Bolivia's indigenous women scaling new heights

Known as Cholitas, the women have climbed mountains more than 6,000m high and are aiming higher.


    La Paz, Bolivia - Bolivia's indigenous women: Market traders, wives, mothers, traditional, submissive and marginalised.

    No more, though. Bolivia's native women are chipping away at prejudice

    A group is challenging societal stereotypes by taking up mountaineering, an activity conventionally dominated by the country's male population.

    Known as Cholitas, the women have climbed mountains more than 6,000 metres high. They have achieved that wearing their traditional skirts.

    Alicia Quispe spent a significant amount of time as cook for foreign mountaineering expeditions before she was inspired to start take up climbing herself.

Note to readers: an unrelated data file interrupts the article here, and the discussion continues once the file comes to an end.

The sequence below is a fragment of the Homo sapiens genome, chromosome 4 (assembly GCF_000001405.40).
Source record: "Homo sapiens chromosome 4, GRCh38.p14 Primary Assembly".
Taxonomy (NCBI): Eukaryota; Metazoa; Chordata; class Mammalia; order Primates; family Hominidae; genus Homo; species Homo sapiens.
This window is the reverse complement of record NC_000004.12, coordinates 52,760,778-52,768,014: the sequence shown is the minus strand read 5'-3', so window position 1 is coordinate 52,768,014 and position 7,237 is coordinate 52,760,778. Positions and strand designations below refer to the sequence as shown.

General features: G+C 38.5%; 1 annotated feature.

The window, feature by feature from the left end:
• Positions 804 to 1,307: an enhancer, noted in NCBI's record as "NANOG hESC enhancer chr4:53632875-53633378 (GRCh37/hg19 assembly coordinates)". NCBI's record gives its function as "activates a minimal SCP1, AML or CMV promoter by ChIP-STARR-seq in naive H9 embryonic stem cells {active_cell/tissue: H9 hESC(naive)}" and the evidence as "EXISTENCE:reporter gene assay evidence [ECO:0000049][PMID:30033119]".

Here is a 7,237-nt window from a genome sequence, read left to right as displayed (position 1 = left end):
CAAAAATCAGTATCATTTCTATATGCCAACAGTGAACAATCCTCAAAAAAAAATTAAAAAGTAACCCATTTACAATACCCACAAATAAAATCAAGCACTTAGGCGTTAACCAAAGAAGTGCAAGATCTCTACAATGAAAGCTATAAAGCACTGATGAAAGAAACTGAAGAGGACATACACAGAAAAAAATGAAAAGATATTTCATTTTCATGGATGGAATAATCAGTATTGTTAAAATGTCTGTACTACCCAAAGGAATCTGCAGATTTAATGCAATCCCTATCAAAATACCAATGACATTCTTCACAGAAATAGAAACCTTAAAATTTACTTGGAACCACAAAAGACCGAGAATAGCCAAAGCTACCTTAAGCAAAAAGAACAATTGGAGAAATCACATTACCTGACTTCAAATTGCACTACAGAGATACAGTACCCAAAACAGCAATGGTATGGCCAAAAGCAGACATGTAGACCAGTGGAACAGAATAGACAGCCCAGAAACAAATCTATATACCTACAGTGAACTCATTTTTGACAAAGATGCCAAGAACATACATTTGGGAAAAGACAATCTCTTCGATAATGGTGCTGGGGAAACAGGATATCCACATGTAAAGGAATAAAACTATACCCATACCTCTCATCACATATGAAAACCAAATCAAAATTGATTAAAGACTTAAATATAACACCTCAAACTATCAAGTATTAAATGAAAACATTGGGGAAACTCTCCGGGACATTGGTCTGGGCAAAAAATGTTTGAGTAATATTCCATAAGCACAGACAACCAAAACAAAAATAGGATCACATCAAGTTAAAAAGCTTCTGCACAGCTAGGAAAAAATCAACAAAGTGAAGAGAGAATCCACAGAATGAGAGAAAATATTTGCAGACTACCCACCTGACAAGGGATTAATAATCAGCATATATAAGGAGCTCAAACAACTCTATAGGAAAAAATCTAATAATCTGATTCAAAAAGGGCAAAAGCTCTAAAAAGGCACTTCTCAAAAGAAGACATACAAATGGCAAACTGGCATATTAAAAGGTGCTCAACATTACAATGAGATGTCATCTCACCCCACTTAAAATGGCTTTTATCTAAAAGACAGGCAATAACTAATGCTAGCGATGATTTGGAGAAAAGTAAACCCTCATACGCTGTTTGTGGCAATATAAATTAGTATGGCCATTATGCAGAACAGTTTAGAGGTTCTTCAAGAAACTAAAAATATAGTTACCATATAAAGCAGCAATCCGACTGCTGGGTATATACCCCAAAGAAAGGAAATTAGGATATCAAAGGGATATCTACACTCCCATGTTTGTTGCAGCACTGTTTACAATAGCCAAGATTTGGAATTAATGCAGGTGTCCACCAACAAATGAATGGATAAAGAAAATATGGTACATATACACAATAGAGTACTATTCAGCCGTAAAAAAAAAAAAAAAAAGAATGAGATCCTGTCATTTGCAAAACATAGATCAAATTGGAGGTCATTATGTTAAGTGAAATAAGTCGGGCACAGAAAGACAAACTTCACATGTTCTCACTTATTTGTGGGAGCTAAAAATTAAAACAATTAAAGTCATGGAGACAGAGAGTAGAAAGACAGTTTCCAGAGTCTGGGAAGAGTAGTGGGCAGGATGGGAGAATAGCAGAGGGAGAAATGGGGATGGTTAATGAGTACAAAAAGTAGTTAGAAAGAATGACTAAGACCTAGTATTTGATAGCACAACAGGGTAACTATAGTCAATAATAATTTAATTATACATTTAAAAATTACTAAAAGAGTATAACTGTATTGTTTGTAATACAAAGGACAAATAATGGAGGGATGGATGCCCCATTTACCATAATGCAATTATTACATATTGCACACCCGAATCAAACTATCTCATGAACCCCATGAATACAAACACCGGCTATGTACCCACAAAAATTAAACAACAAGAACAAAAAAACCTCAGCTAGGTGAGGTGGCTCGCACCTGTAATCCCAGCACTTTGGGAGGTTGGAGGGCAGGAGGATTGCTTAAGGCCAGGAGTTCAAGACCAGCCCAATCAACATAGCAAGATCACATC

Now, she has started encouraging other women to follow suit.

    Quispe has managed to climb the Huayna Potosi, a 6,088m Andean peak just north of La Paz, Bolivia's administrative capital.

    "Other women are inspired to climb mountains. They see us climbing with our skirts on, and they don't see why they shouldn't do it too," said Quispe.

    Next up for this group is Latin America's highest peak: The 6,961m Aconcagua in Argentina.

    SOURCE: Al Jazeera


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